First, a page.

June 12, 2020
What Does a Post Covid Office Look Like?

Employees going back to work in the coming weeks should be prepared for many changes. Workers looking forward to their return to the office and a sense of normalcy should brace themselves for a wide range of new safety protocols.

What does a post covid office look like?

Employees going back to work in the coming weeks should be prepared for many changes.

Workers looking forward to their return to the office and a sense of normalcy should brace themselves for a wide range of new safety protocols.

The post-pandemic workplace could include greater distance between desks, mandatory masks, shift work and lineups to take crowd-free elevators or get a temperature check, according to people who design and lay out offices for a living.

Commercial real estate and Architecture firms have issued guidelines to clients on how to prepare for their employees' return to Australian workspaces once it's deemed appropriate. They say many changes will be required.

"It will be a very slow, graduated return to work with employees that are critical to the business, A lot of the social areas that we use when we're at work — break spaces, lunchrooms, food courts, cafés  many of those will be coming back slowly as well which will be great for business” Matt Cosgrave – Associate Director Colliers

More personal space

Architects are saying once staff arrive, there will have to be more breathing room. Seating plans should be modified in order to physically distance workers and this could include only using every second desk.

That will reverse a decades-long trend. Companies in high-rent city areas across Victoria have been cramming workers into closer proximity to each other for years. Open-plan offices with small workstations and few private offices can save space and reduce real estate costs. In some workplaces, dividers between cubicles have been abandoned, as well, to encourage teamwork and collaboration.

But studies done even before the pandemic have shown that employees working in shared or open-plan offices call in sick more often. The term "office plague" became common long before COVID-19 hit, to describe the phenomenon when a flu or cold spreads among an entire pod of workers. 

Shift work

Now, amid fears of COVID contagion, those types of densely populated indoor environments seem downright dangerous.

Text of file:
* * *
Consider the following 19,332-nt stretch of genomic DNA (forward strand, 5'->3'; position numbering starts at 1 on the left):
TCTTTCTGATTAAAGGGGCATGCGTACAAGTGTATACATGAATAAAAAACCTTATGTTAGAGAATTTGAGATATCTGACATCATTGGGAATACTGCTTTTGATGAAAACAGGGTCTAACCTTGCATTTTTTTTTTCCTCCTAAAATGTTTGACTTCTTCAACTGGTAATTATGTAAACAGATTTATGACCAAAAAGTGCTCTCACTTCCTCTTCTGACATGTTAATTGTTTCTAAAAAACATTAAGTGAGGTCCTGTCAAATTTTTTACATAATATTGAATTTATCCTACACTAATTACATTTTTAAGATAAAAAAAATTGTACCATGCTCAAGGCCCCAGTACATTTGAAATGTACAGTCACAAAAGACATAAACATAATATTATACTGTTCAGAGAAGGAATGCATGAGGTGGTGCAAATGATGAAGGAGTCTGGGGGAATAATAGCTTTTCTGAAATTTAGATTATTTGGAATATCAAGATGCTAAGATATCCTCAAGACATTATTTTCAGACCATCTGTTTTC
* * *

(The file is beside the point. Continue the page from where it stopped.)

When office managers are transitioning employees back to work. Job number one is "rethink density." 

Many architects are creating "generative algorithms" to take the existing layout of a workplace and create new scenarios to meet physical distancing conditions. Desks can be staggered, giving every worker a larger perimeter of free space around them. Ever so this will be at a large cost to business and the best option could be to continue to work from home for many employees.

workers' hours be modified. One of the most popular strategies that we are recommending for re-entry into the workplace is either shiftwork or a balance of work from home and work from the office, so that you don't have too many people re-entering the workplace at the same time

Shifts could be organized by days of the week or hours of theday. Simply having fewer staff on the premises at any given time would bepreferable for companies hesitant to incur the expense of additional space to accommodate distancing protocols.

Temperature checks

Office managers will also need screening measures with its clients, in order to avoid admitting workers with symptoms of the virus. "Some of the screening could include restricting entry into the building from only one access point, instead of several access points. There could be interaction with security, just to make sure that people aren't sick."

That could lead to line ups and wait times to get into work.

The Victorian fruit markets located in Epping have implemented temperature checks for workers and visitors alike, however time needs to be added to every visit.

Once employees get into the building, a number of other office routines will become more time-consuming such as lining up to get into an elevator, there could be additional effort required in other scenarios like waiting to go into a copier room after someone is finished using it, having sanitization practices to do after leaving a shared meeting room, boardroom or even kitchen.

One-way hallways

We could even be faced with new ways to move around a building. I think you'll see one-way hallways and clear directional pathways around the office. Perhaps even physical markers like what they have in grocery stores and other places, to show people what a physical distance of two metres actually looks like. Whether these measures will work is another thing but it will be something that needs to be considered just in case.

But all of these new practices may ease over time, says Matt Cosgrave, of Colliers. "I think we're talking about a pre-vaccine phase and a post-vaccine phase" he said. "Certainly pre-vaccine, return to work isn't going to be anything like business as usual because of the social distancing that's required, and deep cleaning in between uses."

Eventually some protocols may be relaxed, as governments, companies and workers begin to feel secure that COVID-19 is under control. Until then, familiar workplaces and habits of the recent past may feel very different.

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